27

I'm trying to use the generic lambda of C++14, but got a trouble with std::function.

#include <iostream>
#include <functional>

int main()
{
    const int a = 2;
    std::function<void(int)> f = [&](auto b) { std::cout << a << ", " << b << std::endl; };
    f(3);
}

This fails to compile with an error message saying that error: ‘a’ was not declared in this scope.

It works if I change it to (int b).

Is it a bug? or am I missing something?

The version of GCC i'm using is 4.9.2.

4
24

I can reproduce this unless I do any of the following:

  • remove const from a
  • name a in the capture-list
  • change std::function<void(int)> to auto
  • make the lambda non-generic by changing auto b to int b
  • use Clang (e.g. v3.5.0)

I believe that this is a compiler bug related to optimisations and a failure to detect odr-use in a generic lambda (though it's interesting that setting -O0 has no effect). It could be related to bug 61814 but I don't think it's quite the same thing, therefore:

I have raised it as GCC bug 64791.

  • (Update: this bug has since been marked as fixed in GCC 5.0.)

Certainly I can't find anything obvious in the C++14 wording that should disallow your code, though there's very little "obvious" in general in the new C++14 wording. :(


[C++14: 5.1.2/6]: [..] For a generic lambda with no lambda-capture, the closure type has a public non-virtual non-explicit const conversion function template to pointer to function. The conversion function template has the same invented template-parameter-list, and the pointer to function has the same parameter types, as the function call operator template. [..]

[C++14: 5.1.2/12]: A lambda-expression with an associated capture-default that does not explicitly capture this or a variable with automatic storage duration (this excludes any id-expression that has been found to refer to an init-capture's associated non-static data member), is said to implicitly capture the entity (i.e., this or a variable) if the compound-statement:

  • odr-uses (3.2) the entity, or
  • names the entity in a potentially-evaluated expression (3.2) where the enclosing full-expression depends on a generic lambda parameter declared within the reaching scope of the lambda-expression.

[ Example:

void f(int, const int (&)[2] = {}) { } // #1
void f(const int&, const int (&)[1]) { } // #2
void test() {
  const int x = 17;
  auto g = [](auto a) {
    f(x); // OK: calls #1, does not capture x
  };

  auto g2 = [=](auto a) {
    int selector[sizeof(a) == 1 ? 1 : 2]{};
    f(x, selector); // OK: is a dependent expression, so captures x
  };
}

—end example ] All such implicitly captured entities shall be declared within the reaching scope of the lambda expression. [ Note: The implicit capture of an entity by a nested lambda-expression can cause its implicit capture by the containing lambda-expression (see below). Implicit odr-uses of this can result in implicit capture. —end note ]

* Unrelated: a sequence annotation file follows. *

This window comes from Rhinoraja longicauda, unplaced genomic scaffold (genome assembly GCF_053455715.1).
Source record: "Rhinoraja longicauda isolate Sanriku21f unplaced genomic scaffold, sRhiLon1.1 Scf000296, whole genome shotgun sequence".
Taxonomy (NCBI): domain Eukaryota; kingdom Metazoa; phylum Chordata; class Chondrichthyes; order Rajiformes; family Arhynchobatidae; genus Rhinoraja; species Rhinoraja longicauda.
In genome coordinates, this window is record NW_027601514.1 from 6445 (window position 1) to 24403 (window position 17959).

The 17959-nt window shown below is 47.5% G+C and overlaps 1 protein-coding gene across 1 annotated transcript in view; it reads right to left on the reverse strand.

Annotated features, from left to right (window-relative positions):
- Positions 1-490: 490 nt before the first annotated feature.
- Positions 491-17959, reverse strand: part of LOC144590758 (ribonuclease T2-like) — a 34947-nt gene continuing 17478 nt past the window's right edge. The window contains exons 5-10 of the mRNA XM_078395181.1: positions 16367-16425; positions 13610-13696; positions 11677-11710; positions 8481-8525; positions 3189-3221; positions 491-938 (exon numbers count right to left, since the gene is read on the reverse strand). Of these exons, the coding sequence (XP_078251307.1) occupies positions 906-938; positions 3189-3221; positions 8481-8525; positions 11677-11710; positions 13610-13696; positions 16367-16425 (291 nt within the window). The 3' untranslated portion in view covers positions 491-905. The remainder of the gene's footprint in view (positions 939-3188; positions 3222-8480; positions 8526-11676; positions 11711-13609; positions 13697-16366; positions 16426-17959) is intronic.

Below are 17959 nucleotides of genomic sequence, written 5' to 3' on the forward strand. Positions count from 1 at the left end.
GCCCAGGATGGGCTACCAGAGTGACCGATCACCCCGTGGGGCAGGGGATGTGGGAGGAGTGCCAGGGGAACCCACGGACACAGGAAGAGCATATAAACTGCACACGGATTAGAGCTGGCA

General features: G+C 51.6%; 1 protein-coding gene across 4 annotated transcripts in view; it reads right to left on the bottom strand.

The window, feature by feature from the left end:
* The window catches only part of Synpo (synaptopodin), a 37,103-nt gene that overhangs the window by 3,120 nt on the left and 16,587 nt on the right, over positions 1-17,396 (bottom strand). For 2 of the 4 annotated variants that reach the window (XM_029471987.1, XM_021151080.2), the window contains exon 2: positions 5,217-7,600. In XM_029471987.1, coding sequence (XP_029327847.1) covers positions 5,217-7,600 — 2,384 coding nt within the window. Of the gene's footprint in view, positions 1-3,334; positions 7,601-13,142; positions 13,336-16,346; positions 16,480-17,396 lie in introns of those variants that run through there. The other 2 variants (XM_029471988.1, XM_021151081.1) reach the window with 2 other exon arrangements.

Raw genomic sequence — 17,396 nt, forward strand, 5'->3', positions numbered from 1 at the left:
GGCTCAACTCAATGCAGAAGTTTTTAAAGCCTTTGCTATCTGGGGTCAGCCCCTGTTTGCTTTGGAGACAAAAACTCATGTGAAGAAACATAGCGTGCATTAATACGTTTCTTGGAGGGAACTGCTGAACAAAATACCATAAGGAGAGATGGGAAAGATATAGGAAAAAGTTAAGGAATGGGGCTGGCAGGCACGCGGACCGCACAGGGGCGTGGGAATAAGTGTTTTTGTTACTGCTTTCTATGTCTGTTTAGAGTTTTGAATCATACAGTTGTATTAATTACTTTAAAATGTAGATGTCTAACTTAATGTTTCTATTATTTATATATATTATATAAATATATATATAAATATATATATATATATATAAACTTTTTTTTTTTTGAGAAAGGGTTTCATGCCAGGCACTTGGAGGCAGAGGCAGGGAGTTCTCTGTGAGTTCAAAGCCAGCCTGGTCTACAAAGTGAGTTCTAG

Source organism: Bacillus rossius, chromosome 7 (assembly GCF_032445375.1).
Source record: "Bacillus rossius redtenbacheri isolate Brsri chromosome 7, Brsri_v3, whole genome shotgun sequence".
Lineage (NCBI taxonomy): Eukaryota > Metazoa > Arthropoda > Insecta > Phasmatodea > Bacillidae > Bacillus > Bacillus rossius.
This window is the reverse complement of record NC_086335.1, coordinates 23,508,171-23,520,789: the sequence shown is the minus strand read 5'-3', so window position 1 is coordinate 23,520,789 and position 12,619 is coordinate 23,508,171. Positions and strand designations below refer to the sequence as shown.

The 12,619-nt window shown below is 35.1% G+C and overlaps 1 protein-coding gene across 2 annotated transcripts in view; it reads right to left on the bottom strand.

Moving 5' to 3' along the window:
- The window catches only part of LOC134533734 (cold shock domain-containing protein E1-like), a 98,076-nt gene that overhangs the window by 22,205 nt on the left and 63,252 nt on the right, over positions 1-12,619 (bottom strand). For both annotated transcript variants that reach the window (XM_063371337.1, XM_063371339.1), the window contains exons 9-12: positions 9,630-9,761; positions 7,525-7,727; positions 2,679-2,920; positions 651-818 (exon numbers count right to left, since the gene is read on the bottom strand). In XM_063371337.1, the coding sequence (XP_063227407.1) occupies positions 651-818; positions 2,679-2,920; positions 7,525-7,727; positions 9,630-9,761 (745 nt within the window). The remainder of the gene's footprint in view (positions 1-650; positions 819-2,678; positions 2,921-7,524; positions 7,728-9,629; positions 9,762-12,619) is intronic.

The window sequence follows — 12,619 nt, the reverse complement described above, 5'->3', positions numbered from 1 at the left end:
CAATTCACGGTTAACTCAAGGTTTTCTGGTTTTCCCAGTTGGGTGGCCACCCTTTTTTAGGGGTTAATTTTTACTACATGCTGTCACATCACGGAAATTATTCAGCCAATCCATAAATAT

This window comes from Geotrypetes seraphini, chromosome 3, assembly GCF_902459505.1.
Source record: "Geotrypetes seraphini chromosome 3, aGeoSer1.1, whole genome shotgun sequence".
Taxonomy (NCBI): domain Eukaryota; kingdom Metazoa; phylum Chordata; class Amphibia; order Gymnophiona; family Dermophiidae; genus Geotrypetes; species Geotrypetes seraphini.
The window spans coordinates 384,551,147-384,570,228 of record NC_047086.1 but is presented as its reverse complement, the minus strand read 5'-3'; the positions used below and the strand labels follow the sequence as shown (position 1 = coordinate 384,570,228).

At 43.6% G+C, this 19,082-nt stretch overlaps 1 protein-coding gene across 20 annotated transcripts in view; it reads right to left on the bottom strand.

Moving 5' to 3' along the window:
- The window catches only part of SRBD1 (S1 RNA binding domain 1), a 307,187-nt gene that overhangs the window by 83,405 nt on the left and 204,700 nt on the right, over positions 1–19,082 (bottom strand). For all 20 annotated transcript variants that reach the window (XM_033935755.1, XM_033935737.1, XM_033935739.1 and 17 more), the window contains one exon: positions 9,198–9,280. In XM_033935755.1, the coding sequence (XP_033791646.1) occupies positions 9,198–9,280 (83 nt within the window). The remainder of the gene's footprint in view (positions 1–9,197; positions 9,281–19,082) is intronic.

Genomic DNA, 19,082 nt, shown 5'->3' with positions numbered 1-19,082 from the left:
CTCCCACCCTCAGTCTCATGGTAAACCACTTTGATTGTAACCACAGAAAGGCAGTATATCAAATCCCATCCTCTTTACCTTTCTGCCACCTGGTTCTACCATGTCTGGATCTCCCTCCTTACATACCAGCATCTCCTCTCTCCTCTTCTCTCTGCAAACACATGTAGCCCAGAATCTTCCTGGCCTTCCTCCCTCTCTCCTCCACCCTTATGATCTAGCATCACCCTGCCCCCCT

[C++14: 5.1.2/13]: An entity is captured if it is captured explicitly or implicitly. An entity captured by a lambda-expression is odr-used (3.2) in the scope containing the lambda-expression. [..]

7
  • I'm not getting #1. The lambda doesn't odr-use x, so why is x still implicitly captured? – template boy Jan 25 '15 at 21:49
  • @templateboy: [&] is a capture-default, though you may be right about the lack of odr-use, actually. – Lightness Races in Orbit Jan 25 '15 at 21:52
  • In this example x is not odr-used (and doesn't satisfy the other condition) so I find it weird that it's still captured. – template boy Jan 25 '15 at 21:59
  • 2
    This no longer reproduces on trunk: melpon.org/wandbox/permlink/8SxSYJayF2nkBN7M – T.C. Jan 26 '15 at 4:39
  • @T.C. Why does it only work when a is const? Also, I don't see why the original example doesn't compile when he's using & as the capture default. Doesn't & means he captures a as well? – template boy Feb 2 '15 at 18:58
3
int main() {
    const int a = 2;
    auto f = [&](auto b) { std::cout << a << ", " << b << std::endl; };
    f(3);
}

Don't know if it should work with std::function but this works for sure.

Further investigation:

I created a class to mimic as closely as possible the lambda:

class Functor {
private:
  int const x;

public:
  Functor() : x{24} {}
  auto operator()(int b) const -> void { cout << x << " " << b << endl; }
};


std::function<auto(int)->void> f2 = Functor{};
f2(3); // <- this works

This suggests that your example should have worked. After all lambdas are the same in behavior with an object who has the operator() overloaded and fields for the captured variables.

If we change the class to get to the auto part:

This doesn't work:

class Functor {
private:
  int const x;

public:
  Functor() : x{24} {}
  auto operator()(auto b) const -> void { cout << x << " " << b << endl; }
};

std::function<auto(int)->void> f2 = Functor{}; // <-- doesn't work

However this works:

class Functor {
private:
  int const x;

public:
  Functor() : x{24} {}
  template <class T>
  auto operator()(T b) const -> void { cout << x << " " << b << endl; }
};

std::function<auto(int)->void> f2 = Functor{}; // <-- this works

So most likely it is related to the use of auto as parameter of lambda/functions, a feature new to C++14 so most likely without a mature implementation.

0

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